Unemployment statistics are hard to come by in this country, but a critical look at some data shows we have a huge a crisis.
Either we fix the problem of lack of jobs for our young citizens, the future doesn’t look good. We will continue to have a number of idle young men and women in the prime of their productive lives.
A few months from now the National Statistical Office (NSO) will conduct a Population and Housing Census. With elections next year, politicians often pay close attention to the segment that will have attained the age of 18 come voting day.
What is often overlooked is the composition of the youth that are now stuck in a vicious cycle of unemployment. Without pre-empting what it will show, it is true that most Malawians are youthful, unemployed and without a future positive outlook.
To understand a broader picture, consider the 2008 Population and Housing Census. The total population under the age of 20 was 7.6 million, 58 percent of the total population. The Malawi population is also fast growing, complicating matters. Now consider that most students finish their secondary education at the age of 18.
In the same census year, the population of 18 year olds was 268 000. Now if you consider that they were about 310 000 15-year-olds that by now have turned 18 and therefore expected to finish their Malawi School Certification of Education (MSCE).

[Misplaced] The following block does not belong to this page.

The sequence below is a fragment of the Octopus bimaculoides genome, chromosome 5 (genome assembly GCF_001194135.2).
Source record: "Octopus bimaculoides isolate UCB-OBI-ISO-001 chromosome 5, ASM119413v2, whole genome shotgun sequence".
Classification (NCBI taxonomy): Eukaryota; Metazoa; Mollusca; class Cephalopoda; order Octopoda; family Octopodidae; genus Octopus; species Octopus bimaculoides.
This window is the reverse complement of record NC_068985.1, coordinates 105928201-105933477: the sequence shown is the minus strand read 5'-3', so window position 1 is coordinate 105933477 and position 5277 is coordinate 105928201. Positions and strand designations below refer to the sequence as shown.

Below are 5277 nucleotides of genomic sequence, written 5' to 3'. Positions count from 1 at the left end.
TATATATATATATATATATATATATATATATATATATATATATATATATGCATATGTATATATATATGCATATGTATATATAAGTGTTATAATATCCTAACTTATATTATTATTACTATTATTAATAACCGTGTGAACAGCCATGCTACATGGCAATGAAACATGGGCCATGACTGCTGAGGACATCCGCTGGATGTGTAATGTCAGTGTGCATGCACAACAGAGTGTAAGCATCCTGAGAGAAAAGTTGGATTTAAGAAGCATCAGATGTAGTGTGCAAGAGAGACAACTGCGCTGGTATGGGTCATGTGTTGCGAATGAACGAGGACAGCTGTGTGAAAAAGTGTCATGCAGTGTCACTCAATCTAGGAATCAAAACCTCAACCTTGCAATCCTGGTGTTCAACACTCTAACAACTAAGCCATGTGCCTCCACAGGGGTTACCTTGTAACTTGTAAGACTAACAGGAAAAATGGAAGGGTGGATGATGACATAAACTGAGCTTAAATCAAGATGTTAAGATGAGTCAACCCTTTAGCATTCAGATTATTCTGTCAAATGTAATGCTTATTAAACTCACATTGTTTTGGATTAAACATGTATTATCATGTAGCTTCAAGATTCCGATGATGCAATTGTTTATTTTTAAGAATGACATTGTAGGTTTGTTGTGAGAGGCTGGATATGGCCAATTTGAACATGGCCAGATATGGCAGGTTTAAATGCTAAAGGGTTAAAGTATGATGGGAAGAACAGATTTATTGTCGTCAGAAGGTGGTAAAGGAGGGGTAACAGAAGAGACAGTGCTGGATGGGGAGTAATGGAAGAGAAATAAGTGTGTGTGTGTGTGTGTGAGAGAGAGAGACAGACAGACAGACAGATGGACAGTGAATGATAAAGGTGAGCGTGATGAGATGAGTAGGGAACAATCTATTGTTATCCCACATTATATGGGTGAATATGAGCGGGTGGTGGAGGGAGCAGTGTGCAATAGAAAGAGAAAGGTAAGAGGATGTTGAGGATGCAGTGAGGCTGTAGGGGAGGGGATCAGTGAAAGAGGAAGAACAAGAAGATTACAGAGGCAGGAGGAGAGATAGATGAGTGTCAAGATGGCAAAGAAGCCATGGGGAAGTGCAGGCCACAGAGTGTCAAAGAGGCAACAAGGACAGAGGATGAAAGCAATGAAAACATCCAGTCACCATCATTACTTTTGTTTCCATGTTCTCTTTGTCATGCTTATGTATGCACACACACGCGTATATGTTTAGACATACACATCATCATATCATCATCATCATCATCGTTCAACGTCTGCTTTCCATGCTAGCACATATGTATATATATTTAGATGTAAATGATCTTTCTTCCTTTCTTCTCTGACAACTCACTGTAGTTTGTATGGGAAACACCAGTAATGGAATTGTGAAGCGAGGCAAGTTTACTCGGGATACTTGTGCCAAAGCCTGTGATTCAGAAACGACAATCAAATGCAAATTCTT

In 2013, around 110 000 students are expected to write the MSCE examinations. Where are the other 200 000 teenagers? We surely have not lost a bunch of them to death or some natural catastrophe. Or I might as well ask what they are doing?
They are unemployed and with no skill at all. If we look at enrolment in universities and public colleges, the picture even appears even grim. Universities of Malawi and Mzuzu admit less than 3 000 students a year. A few hundred rich kids find their way into private universities or the costly parallel programmes.
In all this, I bear in mind that over half of the country lives below poverty, or something that is synonymous with destitution. Others end in the a few technical colleges and expensive private colleges, but most just idle at home doing nothing.
Now consider that in 2012, the pass rate at MSCE was a mere 57 percent and the rest 43 percent are probably idling. With these statistics, we surely do not need to figure the exact quantitative measure of unemployment in general. Each year, over 300 000 students are eligible to write MSCE and move to do specialised trades.
With government budget yet to be passed and billions allocated to various activities, fact remains that each year we continue to record number of youths that cannot get a good education. The few that do are not being absorbed into the formal job market. I do not think all these young people are interested in subsistence farming that is being promoted through a multi-billion fertiliser subsidy.
As an election year approaches, I am yet to see any aspirant embrace youth unemployment as a crisis that requires urgent intervention. The current situation breeds a fertile environment for all social problems that if not dealt with, 50 years of independence will mature into 100 years of lost time.
Investing responsibly in our youth holds the keys to unlock opportunities for inclusive growth where no one is left behind. Our youth are disillusioned, and we are fast grooming a nation of unproductive citizens. n